The OCSE – Organisation for Security and Co-operation in Europe – has recently published a report that attempts to forecast the planet’s next fifty years from a development and growth perspective. Due to the importance of both the topic and the organisation behind the report, the results have quickly spread around the world, with many mainstream media picking up on the bleak prophecies too.
How could it be possible? Is the best of capitalism really over for rich countries, just like the ever-progressive ‘Guardian’ newspaper said? Sometimes numbers seem indisputable, however, predictions are made to be refuted by facts and reality is always bound to surprise us more than any report. Judging from the data provided by OCSE, it seems quite unlikely that the race for progress of developing countries will go on for ever: growth on a worldwide level will in fact decrease of the 3.6% in the 2010-2020 decade, and then of the 2.4% between 2050-2060.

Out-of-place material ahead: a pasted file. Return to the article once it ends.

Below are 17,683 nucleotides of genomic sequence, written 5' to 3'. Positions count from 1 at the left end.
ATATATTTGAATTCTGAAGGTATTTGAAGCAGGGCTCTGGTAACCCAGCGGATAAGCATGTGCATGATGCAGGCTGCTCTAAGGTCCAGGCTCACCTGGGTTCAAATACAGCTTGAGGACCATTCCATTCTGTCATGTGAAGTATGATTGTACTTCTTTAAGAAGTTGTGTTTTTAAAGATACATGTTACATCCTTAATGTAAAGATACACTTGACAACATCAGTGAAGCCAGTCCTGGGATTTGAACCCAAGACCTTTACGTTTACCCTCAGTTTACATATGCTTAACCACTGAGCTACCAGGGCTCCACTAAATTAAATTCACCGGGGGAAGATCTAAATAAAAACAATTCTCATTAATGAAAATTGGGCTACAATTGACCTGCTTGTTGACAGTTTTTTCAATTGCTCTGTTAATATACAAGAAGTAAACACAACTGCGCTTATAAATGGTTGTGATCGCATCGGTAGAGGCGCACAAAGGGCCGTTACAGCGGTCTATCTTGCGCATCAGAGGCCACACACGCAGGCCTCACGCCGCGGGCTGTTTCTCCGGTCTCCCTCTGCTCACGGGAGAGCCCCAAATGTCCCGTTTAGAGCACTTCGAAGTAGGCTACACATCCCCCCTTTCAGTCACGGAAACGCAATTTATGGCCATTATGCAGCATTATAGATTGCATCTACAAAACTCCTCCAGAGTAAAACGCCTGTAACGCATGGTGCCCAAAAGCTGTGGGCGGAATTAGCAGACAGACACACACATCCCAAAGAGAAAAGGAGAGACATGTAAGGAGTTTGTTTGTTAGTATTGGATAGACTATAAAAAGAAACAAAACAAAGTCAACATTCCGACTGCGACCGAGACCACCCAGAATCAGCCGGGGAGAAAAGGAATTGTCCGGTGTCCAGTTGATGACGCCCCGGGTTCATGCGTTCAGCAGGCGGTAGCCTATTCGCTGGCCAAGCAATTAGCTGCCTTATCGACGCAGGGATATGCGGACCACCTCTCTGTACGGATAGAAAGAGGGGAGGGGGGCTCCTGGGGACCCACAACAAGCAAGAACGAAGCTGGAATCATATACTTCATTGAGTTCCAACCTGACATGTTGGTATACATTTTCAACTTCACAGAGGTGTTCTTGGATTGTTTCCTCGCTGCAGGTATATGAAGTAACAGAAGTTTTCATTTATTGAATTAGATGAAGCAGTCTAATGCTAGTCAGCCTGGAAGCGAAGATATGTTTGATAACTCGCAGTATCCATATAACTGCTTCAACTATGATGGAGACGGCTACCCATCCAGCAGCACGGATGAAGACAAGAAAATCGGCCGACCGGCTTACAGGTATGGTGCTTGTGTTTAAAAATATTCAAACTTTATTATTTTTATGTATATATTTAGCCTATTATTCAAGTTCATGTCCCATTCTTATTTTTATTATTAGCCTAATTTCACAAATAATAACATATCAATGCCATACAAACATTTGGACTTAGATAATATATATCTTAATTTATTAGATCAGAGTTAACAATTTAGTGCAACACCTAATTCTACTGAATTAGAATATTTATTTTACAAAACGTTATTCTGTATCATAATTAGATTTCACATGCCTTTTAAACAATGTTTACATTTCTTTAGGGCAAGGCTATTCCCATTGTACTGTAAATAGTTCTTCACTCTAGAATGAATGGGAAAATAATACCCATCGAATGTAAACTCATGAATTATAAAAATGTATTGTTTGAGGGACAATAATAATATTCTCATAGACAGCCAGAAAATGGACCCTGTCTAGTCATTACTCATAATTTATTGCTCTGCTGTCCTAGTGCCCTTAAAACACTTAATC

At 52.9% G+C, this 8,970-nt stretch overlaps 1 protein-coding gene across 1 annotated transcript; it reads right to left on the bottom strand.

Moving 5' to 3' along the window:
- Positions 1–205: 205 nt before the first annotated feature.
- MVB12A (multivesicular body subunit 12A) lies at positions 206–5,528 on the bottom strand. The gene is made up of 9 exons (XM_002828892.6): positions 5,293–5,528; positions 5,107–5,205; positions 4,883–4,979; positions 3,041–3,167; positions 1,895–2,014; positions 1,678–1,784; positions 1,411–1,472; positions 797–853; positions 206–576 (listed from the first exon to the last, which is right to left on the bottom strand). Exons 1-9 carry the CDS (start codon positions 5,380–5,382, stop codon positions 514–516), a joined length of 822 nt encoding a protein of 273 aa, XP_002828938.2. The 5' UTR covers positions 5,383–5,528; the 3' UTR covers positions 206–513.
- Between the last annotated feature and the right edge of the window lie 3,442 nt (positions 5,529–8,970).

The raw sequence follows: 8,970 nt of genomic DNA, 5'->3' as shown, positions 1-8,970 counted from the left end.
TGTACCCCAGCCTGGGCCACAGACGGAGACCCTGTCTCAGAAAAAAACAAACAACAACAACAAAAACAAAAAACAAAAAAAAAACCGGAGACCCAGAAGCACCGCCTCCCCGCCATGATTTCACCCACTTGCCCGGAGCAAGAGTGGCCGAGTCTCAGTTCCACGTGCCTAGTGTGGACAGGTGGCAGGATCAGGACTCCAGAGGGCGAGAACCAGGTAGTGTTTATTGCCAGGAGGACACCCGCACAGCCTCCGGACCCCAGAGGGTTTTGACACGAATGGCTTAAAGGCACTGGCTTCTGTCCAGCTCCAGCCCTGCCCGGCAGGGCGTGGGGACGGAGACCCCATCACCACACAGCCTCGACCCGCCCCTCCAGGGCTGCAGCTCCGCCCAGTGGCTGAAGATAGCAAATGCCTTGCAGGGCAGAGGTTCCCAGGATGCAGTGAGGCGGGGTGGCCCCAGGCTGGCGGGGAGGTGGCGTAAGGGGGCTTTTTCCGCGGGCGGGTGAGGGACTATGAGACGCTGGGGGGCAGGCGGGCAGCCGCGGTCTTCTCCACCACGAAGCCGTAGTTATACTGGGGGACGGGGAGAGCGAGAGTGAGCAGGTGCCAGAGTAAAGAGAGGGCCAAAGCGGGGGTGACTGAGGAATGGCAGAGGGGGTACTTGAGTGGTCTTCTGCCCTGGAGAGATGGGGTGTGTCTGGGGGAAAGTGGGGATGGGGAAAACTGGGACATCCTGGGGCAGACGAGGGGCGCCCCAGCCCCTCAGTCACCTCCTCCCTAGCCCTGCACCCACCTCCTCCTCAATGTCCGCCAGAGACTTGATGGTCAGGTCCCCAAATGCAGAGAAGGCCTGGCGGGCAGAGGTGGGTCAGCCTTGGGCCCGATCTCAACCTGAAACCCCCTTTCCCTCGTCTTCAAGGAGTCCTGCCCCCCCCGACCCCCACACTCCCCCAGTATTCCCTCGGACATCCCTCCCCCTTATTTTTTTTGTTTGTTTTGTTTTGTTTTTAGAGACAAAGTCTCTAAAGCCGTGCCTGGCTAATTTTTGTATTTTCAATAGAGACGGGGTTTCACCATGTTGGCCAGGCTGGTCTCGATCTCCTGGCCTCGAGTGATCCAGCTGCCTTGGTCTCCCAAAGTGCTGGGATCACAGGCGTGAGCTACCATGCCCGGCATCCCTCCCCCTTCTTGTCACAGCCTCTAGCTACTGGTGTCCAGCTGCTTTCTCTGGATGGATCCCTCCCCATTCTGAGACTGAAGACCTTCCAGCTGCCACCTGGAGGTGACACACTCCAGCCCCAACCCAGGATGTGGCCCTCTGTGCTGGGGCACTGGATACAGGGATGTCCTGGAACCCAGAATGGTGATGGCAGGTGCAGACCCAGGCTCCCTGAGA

Only in 2060, always according to OCSE, China’s per capita income will be as much as what each US citizen is earning today. This is what has emerged in relation to developing countries, but what about more established economies? Innovation and specialisation – together with an increased dynamism in the employment sector, as suggested by the report – are what will keep us afloat. Our growth will depend on research, therefore all the politics concerning education will be of crucial importance as they are bound to feed a labour market in need of highly specialised individuals. It’s not that bad then, we just need to be prepared for this appointment with the future. And let’s take these predictions with a pinch of salt, what will happen tomorrow is not written in stone: we are the ones writing it, day after day.